CHAMPAIGN — A renovation project has begun on St. Matthew Catholic Church, shifting masses to temporary quarters in the parish center's Feeney Hall until next spring.
Daily masses were called off for a few days this past week while the move to Feeney Hall was in progress, and resumed Friday in the new temporary location — which the church's pastor, the Rev. Robert Rayson, said has been arranged with all seats angled toward the sanctuary.
"There really isn't a bad seat in the house," he said.
St. Matthew raised $2.5 million in a capital campaign that includes about $1.6 million for work on the church at 1303 Lincolnshire Drive, $400,000 for some updates in St. Matthew School and the rest for future expenses, Rayson said.
Driving the church remodeling was a 2010 directive by Bishop Daniel Jenky of the Catholic Diocese of Peoria that tabernacles be moved to the centers of churches.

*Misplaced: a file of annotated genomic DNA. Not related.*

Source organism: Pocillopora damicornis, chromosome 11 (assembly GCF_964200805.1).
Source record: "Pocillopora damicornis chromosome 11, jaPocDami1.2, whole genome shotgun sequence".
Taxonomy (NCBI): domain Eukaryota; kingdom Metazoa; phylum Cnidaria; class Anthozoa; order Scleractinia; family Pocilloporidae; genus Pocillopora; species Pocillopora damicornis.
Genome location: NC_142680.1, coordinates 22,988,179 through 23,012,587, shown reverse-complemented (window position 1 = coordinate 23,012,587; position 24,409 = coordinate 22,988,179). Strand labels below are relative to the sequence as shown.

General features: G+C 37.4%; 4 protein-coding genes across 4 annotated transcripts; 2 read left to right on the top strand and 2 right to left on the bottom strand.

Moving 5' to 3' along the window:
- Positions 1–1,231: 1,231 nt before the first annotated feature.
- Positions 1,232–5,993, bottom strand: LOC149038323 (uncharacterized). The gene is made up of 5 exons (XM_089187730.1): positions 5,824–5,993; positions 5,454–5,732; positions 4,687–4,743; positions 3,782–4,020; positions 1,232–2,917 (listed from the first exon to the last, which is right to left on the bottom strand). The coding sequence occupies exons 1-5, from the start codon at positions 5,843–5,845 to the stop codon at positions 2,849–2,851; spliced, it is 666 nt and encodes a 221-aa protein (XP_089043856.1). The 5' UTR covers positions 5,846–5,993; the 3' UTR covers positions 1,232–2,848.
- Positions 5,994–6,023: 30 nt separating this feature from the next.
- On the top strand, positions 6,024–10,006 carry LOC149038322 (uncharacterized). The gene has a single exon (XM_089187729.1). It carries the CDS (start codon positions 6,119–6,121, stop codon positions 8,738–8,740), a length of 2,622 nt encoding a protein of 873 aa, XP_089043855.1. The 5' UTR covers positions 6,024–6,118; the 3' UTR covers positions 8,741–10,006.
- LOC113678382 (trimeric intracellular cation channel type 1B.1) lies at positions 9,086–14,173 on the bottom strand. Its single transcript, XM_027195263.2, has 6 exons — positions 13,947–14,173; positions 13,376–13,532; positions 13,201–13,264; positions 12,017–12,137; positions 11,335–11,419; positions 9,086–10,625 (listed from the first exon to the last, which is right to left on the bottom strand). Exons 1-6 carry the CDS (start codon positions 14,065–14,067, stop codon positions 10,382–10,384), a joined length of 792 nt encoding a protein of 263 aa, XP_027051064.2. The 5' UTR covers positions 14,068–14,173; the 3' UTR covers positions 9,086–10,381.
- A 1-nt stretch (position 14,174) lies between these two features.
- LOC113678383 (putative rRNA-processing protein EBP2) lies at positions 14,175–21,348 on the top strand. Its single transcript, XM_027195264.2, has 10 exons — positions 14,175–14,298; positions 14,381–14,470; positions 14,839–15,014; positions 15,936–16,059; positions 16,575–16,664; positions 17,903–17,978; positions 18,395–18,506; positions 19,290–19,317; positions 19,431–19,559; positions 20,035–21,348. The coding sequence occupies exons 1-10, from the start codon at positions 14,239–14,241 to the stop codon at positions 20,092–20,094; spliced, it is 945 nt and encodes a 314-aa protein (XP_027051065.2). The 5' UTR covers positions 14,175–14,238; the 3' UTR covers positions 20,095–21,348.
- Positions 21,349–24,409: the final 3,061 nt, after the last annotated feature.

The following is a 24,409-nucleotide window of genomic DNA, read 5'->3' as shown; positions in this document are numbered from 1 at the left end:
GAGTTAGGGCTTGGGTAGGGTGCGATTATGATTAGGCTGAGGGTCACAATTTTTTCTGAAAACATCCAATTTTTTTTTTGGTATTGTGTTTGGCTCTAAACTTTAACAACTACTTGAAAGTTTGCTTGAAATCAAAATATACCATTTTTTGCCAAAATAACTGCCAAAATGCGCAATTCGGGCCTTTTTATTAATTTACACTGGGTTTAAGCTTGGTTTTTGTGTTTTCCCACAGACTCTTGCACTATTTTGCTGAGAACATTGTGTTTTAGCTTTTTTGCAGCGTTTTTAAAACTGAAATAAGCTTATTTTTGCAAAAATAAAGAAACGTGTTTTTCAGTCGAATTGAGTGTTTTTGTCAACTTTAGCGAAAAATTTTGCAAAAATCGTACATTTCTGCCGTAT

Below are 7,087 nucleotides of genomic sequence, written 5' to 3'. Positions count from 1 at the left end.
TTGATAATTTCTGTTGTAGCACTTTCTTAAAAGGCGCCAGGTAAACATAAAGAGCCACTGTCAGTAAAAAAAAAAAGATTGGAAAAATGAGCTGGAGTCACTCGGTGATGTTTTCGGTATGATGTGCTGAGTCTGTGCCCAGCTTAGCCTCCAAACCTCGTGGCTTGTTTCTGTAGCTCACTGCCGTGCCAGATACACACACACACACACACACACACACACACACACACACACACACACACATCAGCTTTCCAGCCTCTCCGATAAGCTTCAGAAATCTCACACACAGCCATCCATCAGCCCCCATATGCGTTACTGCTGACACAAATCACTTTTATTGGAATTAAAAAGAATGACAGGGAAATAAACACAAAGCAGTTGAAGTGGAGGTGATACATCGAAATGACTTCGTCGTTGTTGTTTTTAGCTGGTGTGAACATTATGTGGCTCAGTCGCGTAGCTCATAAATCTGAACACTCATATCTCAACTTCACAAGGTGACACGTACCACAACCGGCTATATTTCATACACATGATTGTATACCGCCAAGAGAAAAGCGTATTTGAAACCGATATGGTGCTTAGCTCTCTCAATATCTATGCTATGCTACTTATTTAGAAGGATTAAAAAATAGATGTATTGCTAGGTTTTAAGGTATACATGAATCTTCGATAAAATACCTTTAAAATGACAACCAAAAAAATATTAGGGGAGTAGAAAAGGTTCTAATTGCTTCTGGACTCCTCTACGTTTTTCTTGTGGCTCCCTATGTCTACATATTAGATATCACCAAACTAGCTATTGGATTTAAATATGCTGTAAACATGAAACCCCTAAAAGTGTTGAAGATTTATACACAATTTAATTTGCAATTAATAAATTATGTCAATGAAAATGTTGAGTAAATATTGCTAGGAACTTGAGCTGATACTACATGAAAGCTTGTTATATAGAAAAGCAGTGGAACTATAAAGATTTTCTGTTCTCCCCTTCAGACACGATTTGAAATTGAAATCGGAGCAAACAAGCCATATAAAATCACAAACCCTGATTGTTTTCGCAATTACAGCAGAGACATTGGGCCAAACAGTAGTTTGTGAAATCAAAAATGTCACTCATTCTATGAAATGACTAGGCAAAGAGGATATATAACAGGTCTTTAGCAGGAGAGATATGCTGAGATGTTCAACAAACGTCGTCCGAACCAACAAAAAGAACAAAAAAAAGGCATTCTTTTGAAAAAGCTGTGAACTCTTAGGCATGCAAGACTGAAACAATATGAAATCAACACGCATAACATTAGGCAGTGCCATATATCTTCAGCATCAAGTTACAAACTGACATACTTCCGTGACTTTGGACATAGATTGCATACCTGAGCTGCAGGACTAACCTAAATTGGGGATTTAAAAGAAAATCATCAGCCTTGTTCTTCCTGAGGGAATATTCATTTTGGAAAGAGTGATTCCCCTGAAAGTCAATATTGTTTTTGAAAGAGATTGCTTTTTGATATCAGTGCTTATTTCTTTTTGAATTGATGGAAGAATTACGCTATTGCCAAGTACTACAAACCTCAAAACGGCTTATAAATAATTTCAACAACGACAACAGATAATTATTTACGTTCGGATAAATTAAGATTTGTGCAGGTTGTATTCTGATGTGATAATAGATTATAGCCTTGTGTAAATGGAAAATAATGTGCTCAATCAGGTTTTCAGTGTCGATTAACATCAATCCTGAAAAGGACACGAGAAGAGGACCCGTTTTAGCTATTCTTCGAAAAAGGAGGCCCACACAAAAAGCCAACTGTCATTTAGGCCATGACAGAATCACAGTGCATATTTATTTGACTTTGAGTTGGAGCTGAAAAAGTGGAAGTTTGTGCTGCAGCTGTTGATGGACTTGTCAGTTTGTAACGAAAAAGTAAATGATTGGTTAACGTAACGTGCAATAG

A tabernacle is a structure that houses the Eucharist, which Catholics believe is the real presence of Jesus Christ. Rayson said the bishop wants Catholics to focus on Christ at the center of their hearts and homes, and Christ "should be at the center of our churches."
St. Matthew's remodeling project builds on that belief by also slightly elevating the space to help people have a fuller appreciation of the liturgy and make the church more conducive to prayer and worship, Rayson said.
"This is to help our people have a greater sense of the sacred and truly be heightened in their religious experience in the worship of God," he said of the project.
This is the first substantial construction work being done on the church since it was completed and dedicated in 1978, and includes also refurbishing the pews, adding new stations of the cross, renovating confessionals, adding new flooring, and new, translucent stained-glass windows in the choir loft. Work in the school includes renovating restrooms and adding new heating units, Rayson said.
All masses and other church activities will be held on schedule throughout the renovation months, with construction projected to be done by next February or March, Rayson said. The move back into the church won't take place until it is consecrated by the bishop, he added.
St. Matthew, a parish of 1,750 families, will mark its 50th anniversary next year. It was formed as an offshoot of Holy Cross Catholic Church in 1965 and held Mass in the school gym before the church was built.